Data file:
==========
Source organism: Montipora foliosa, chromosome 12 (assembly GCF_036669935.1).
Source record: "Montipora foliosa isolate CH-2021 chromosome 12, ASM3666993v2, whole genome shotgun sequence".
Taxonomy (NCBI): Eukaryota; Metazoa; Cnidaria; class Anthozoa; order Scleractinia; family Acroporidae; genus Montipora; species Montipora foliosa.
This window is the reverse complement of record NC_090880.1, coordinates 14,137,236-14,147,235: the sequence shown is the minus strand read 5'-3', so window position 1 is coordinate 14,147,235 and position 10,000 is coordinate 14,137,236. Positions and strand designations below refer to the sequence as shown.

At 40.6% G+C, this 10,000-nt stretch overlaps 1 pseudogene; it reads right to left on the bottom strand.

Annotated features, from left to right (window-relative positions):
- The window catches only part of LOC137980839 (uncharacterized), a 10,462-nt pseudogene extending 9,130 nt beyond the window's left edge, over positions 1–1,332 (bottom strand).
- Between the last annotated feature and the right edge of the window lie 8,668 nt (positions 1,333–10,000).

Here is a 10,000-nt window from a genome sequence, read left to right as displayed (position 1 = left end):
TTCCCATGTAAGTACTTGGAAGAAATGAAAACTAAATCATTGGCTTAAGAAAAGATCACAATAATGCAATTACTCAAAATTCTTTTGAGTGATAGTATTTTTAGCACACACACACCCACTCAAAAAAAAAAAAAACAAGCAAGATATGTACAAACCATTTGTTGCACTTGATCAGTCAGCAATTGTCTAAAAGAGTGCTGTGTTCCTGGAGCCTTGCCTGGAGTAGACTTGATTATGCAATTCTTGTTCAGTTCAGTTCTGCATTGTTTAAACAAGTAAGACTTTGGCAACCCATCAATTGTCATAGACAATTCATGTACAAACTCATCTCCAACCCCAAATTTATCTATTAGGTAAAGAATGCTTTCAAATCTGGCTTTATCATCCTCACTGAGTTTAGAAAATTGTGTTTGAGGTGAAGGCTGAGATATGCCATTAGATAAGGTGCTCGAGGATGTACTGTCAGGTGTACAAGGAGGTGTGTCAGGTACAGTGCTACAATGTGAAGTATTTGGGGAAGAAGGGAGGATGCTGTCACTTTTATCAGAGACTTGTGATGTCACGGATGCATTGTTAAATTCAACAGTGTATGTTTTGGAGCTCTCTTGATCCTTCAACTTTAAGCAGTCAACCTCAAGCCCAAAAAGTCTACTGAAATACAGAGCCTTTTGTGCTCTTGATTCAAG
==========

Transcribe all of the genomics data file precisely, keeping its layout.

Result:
Source organism: Montipora foliosa, chromosome 12 (assembly GCF_036669935.1).
Source record: "Montipora foliosa isolate CH-2021 chromosome 12, ASM3666993v2, whole genome shotgun sequence".
Taxonomy (NCBI): Eukaryota; Metazoa; Cnidaria; class Anthozoa; order Scleractinia; family Acroporidae; genus Montipora; species Montipora foliosa.
This window is the reverse complement of record NC_090880.1, coordinates 14,137,236-14,147,235: the sequence shown is the minus strand read 5'-3', so window position 1 is coordinate 14,147,235 and position 10,000 is coordinate 14,137,236. Positions and strand designations below refer to the sequence as shown.

At 40.6% G+C, this 10,000-nt stretch overlaps 1 pseudogene; it reads right to left on the bottom strand.

Annotated features, from left to right (window-relative positions):
- The window catches only part of LOC137980839 (uncharacterized), a 10,462-nt pseudogene extending 9,130 nt beyond the window's left edge, over positions 1–1,332 (bottom strand).
- Between the last annotated feature and the right edge of the window lie 8,668 nt (positions 1,333–10,000).

Here is a 10,000-nt window from a genome sequence, read left to right as displayed (position 1 = left end):
TTCCCATGTAAGTACTTGGAAGAAATGAAAACTAAATCATTGGCTTAAGAAAAGATCACAATAATGCAATTACTCAAAATTCTTTTGAGTGATAGTATTTTTAGCACACACACACCCACTCAAAAAAAAAAAAAACAAGCAAGATATGTACAAACCATTTGTTGCACTTGATCAGTCAGCAATTGTCTAAAAGAGTGCTGTGTTCCTGGAGCCTTGCCTGGAGTAGACTTGATTATGCAATTCTTGTTCAGTTCAGTTCTGCATTGTTTAAACAAGTAAGACTTTGGCAACCCATCAATTGTCATAGACAATTCATGTACAAACTCATCTCCAACCCCAAATTTATCTATTAGGTAAAGAATGCTTTCAAATCTGGCTTTATCATCCTCACTGAGTTTAGAAAATTGTGTTTGAGGTGAAGGCTGAGATATGCCATTAGATAAGGTGCTCGAGGATGTACTGTCAGGTGTACAAGGAGGTGTGTCAGGTACAGTGCTACAATGTGAAGTATTTGGGGAAGAAGGGAGGATGCTGTCACTTTTATCAGAGACTTGTGATGTCACGGATGCATTGTTAAATTCAACAGTGTATGTTTTGGAGCTCTCTTGATCCTTCAACTTTAAGCAGTCAACCTCAAGCCCAAAAAGTCTACTGAAATACAGAGCCTTTTGTGCTCTTGATTCAAG